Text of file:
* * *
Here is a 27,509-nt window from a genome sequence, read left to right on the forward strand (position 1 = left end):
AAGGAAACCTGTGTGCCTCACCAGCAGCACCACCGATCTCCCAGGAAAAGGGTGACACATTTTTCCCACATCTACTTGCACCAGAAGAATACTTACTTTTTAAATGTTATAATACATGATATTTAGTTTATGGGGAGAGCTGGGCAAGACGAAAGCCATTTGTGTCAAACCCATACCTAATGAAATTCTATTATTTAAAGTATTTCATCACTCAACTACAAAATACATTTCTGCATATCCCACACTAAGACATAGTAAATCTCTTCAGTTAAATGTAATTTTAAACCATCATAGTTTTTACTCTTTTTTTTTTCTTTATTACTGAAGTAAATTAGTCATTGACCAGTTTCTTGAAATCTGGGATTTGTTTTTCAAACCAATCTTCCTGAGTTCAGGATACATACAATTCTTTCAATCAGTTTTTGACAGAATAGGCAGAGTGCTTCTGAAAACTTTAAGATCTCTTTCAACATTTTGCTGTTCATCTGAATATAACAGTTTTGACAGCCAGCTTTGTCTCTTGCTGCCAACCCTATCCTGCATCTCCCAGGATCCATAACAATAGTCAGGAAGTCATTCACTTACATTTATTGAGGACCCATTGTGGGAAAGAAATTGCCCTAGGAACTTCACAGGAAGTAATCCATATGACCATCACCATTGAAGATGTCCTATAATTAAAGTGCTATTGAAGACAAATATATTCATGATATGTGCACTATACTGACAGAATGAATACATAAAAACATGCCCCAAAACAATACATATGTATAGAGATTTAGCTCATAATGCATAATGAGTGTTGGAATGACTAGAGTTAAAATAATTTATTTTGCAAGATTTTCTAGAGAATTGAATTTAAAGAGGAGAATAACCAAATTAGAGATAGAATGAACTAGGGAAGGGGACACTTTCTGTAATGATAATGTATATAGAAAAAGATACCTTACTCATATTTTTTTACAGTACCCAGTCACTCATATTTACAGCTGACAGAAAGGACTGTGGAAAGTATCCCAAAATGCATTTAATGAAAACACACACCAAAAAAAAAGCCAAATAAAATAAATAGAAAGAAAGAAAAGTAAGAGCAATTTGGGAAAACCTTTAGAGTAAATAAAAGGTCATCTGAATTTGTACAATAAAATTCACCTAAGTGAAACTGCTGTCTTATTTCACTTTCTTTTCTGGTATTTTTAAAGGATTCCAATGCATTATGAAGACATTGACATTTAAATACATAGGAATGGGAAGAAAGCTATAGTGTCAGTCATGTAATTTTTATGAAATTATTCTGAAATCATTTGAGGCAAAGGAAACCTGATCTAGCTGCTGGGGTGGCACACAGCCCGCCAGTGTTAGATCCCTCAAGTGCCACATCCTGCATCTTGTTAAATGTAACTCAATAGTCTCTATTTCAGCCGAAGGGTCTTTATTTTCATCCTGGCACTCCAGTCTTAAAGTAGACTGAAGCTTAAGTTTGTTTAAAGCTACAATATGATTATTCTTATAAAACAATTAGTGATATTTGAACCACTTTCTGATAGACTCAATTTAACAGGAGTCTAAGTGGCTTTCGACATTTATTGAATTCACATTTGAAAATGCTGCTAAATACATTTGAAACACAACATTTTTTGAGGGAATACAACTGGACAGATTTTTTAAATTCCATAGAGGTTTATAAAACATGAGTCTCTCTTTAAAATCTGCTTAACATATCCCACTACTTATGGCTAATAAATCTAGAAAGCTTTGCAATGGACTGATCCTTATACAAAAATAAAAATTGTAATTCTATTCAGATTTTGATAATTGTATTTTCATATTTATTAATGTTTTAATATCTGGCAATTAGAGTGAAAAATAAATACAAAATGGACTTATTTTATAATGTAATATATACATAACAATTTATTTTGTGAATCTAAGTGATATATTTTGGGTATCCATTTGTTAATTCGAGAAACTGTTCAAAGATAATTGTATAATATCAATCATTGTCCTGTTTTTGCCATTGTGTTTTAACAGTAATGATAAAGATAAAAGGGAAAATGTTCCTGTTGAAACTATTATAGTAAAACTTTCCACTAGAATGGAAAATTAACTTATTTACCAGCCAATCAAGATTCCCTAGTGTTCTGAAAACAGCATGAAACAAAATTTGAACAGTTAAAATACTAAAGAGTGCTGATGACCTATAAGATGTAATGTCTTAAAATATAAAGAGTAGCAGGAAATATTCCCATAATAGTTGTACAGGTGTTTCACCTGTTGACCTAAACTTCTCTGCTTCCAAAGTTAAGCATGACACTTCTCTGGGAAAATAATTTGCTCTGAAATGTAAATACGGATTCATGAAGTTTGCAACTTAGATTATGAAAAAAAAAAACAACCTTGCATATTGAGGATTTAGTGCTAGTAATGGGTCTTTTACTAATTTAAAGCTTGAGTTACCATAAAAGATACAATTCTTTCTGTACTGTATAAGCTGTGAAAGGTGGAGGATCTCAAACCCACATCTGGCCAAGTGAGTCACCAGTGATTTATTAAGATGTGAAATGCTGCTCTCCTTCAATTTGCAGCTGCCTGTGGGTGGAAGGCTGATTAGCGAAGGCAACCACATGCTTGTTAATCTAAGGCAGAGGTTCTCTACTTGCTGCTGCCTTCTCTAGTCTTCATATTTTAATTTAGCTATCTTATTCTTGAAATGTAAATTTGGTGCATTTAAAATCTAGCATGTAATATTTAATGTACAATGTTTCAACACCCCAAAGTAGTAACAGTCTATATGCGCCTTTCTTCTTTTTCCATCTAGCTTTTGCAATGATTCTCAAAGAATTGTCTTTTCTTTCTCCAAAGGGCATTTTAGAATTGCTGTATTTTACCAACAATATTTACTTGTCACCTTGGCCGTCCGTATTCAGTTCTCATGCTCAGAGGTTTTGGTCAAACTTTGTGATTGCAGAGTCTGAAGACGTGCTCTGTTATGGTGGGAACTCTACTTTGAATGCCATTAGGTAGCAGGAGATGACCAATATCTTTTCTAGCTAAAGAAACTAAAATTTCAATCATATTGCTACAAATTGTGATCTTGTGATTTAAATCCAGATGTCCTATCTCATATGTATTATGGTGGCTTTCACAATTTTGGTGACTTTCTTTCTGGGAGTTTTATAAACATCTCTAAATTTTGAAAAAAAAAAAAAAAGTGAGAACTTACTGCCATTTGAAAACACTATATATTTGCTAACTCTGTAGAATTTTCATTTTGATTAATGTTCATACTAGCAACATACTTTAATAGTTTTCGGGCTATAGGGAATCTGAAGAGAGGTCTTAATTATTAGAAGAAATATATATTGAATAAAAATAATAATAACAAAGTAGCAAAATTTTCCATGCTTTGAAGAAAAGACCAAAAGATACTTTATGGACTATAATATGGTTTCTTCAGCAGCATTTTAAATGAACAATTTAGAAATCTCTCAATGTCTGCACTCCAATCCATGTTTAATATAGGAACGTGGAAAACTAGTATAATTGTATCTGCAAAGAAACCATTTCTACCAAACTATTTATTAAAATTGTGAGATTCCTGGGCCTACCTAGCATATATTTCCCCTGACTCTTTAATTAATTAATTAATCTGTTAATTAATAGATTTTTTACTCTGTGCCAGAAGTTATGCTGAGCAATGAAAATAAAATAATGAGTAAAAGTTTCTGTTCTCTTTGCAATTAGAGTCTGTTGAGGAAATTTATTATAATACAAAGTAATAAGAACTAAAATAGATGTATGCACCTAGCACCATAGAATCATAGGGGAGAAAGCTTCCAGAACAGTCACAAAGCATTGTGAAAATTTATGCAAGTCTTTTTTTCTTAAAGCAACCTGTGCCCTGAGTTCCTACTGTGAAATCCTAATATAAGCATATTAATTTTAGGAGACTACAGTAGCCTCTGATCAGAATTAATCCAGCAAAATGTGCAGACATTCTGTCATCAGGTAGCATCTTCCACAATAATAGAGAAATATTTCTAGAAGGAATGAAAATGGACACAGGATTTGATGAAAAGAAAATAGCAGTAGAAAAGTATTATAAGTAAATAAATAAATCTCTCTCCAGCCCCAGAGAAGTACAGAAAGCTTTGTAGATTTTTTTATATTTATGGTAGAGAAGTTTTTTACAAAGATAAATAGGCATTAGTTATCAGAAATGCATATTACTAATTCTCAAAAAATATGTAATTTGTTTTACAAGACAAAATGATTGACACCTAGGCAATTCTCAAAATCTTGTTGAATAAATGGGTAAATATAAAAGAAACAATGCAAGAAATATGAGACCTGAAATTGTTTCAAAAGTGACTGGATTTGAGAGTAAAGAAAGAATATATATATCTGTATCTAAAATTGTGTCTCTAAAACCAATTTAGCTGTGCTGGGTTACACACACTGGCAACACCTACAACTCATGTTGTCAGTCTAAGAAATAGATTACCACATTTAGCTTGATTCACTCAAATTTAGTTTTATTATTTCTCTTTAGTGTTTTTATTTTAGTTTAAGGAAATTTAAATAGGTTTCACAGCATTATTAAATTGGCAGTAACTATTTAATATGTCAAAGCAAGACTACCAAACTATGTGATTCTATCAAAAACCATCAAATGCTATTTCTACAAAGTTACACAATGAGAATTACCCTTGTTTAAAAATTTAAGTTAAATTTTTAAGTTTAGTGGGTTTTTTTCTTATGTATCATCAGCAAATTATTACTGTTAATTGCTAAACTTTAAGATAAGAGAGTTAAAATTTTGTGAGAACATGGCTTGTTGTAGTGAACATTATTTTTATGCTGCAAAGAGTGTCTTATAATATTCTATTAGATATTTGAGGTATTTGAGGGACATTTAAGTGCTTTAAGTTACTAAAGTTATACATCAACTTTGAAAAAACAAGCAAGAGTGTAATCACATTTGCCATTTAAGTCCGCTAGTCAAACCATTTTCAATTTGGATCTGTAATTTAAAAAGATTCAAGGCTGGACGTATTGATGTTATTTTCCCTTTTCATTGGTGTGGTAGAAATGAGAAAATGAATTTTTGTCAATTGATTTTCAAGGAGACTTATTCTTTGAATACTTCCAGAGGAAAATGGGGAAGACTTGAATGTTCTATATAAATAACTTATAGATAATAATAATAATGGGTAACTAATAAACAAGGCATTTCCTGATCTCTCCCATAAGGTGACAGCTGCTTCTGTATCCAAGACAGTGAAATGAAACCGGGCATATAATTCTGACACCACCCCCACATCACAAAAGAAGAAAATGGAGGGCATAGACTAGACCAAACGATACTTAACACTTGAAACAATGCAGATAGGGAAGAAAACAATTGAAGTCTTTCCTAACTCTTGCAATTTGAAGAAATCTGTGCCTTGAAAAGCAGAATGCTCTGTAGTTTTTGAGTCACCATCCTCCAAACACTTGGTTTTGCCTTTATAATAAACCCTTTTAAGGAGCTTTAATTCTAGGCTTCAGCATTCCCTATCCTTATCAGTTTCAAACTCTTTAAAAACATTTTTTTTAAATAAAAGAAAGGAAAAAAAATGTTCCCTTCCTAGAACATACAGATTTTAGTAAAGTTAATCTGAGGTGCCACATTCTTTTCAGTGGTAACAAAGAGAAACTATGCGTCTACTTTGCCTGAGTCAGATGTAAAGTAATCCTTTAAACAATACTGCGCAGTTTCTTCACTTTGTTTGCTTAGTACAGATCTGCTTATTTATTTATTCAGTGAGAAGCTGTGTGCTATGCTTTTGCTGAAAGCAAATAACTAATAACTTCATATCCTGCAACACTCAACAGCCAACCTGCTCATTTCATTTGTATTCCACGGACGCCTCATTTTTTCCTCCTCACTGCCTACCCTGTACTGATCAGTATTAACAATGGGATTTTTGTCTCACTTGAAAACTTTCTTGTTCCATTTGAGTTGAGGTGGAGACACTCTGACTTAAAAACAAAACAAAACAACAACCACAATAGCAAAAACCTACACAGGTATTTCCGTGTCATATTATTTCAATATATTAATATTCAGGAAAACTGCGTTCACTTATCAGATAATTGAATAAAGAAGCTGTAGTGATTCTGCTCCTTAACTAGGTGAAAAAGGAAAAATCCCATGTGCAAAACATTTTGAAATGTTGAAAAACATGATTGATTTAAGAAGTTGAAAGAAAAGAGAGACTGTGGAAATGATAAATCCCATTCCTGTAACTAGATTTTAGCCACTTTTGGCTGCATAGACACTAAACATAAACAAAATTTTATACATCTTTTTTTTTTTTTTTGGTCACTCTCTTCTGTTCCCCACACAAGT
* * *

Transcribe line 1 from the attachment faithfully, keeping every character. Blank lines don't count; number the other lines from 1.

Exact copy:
Here is a 27,509-nt window from a genome sequence, read left to right on the forward strand (position 1 = left end):